Tips and Resources for Teachers and Administrators
March 31, 2020
As teachers and students shift their educational and social activity online due to the COVID-19 crisis, they are more likely than ever to find themselves using and interacting with media in ways that raise copyright questions. As always, the free lessons and videos at C&C provide positive information about how to successfully navigate copyright and are readily usable for online learning. C&C will be offering some online training opportunities to help educators familiarize themselves with these lessons.
Educators may be wrestling in particular with how to determine when they are allowed to use media in their online teaching. For example, those of you who have done C&C’s free professional development course know that there is a classroom teaching exception which allows teachers to play or display copyrighted media in the classroom during face-to-face instruction, without having to rely on fair use. But that exception doesn’t apply to distance learning. So how should educators proceed as they scramble to build robust and engaging distance learning lessons? What happens when they want to include some copyrighted work in those online lessons?
The University of Minnesota has posted a helpful guide on copyright in teaching, and the University of Virginia has posted a guide on the issues involved in shifting a course from in-person to online. In general, it advises that most of the things that are okay in class should also be okay online, but you do need to be a little careful – for example, it’s a good idea to link to the original wherever possible, to make sure that online access is limited to enrolled students only, and to limit audio and video use to relatively brief clips where possible.
In general, there are three main options for using copyrighted material in online teaching: the TEACH Act, fair use, and permission.
The TEACH Act
The TEACH Act is the online counterpart to the in-class teaching exception. You can read a recent Copyright Office blog post explaining it here. It allows teachers at nonprofit accredited schools to perform (e.g., playing a song or video, reading aloud from a book) or display (e.g., showing an image) copyrighted works in online learning in ways that are analogous to a face-to-face class. But there are quite a few requirements, including some that need to be met by the educational institution rather than just the individual teacher. So if you want to rely on this, you’ll need to check with your school first. You can find good descriptions of TEACH Act requirements here and here, but they include:
- The educational institution must have a policy on the use of copyrighted materials and must provide informational resources about copyright to staff and students.
- There must be technological controls in place to ensure that only students enrolled in the class have access and to prevent students from downloading and distributing the material.
- Students must be informed that the materials are protected by copyright.
- The use of the material must be analogous to use within a face-to-face classroom, with the teacher supervising the use – i.e., the teacher can’t be just compiling a resource page of materials for independent learning.
- Materials marketed for the purpose of distance education (like electronic textbooks) are excluded.
Another option is, of course, fair use. As explained at some length in C&C’s resources, fair use is determined using a flexible, case-by-case, four-factor test. The good news is, teaching is a favored purpose under fair use, as it is explicitly mentioned in the law. And a group of library copyright specialists recently released a public statement explaining why they believe that in the current crisis, the reasonable use of copyrighted materials in distance learning will almost always be a fair use. On the specific question of read-aloud activities, several professors recently released a paper suggesting that in most cases, fair use should permit teachers to translate their regular classroom read-aloud practices to the online context. Nonetheless, fair use does require considering how the four factors apply to your individual circumstances.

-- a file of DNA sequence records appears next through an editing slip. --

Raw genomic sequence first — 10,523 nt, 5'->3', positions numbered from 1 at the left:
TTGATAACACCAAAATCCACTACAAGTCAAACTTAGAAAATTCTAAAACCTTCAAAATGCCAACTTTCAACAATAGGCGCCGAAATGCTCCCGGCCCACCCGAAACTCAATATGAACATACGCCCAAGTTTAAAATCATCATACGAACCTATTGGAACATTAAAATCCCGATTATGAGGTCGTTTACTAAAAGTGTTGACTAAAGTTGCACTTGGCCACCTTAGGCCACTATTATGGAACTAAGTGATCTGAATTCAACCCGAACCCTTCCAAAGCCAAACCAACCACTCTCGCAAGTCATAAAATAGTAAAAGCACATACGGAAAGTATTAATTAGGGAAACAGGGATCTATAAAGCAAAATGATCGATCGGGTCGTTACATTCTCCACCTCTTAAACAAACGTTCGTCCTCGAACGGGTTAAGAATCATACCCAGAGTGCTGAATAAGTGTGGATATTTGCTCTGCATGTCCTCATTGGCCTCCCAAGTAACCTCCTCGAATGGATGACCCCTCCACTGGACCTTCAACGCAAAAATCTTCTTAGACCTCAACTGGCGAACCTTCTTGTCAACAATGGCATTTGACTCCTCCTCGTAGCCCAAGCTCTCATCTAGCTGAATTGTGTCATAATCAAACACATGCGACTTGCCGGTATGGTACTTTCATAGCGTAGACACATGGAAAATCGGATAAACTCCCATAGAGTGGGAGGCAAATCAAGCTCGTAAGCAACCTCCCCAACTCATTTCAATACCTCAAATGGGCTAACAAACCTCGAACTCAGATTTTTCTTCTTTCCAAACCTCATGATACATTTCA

Finally, a large body of materials is available to use with permission. This includes open educational resources (see, e.g., here) which have always been freely available under a broad grant of permission – like our resources here at C&C, which carry a Creative Commons license. In addition, a variety of organizations have begun to offer free or unlocked content for distance education in response to the current crisis. To list one prominent example, J.K. Rowling has announced permission for teachers to post videos of themselves reading aloud from her Harry Potter books. The Copyright Alliance is keeping a list of such offerings, as are the School Library Journal and the American Association of Publishers. It is also possible that your school or district has licenses with certain content providers that would include permissions for use in distance learning, so you may want to check on that.
Rapidly shifting to online teaching poses challenges for educators, and it may feel frustrating to have copyright questions be a part of that mix. But the fundamental function of copyright in providing incentives to creators remains as important as ever in an all-digital, all-online environment. As we emphasize in C&C’s lessons, there are many things that copyright empowers — and we are all both consumers and creators of copyrighted work.
Good luck to all you teachers out there as you work to adapt to this difficult challenge. And as always, we’d welcome your feedback and your help in spreading the word about C&C.
(Note: C&C cannot provide legal advice. The information we provide here is general background and should not be interpreted as legal advice for you or your institution.)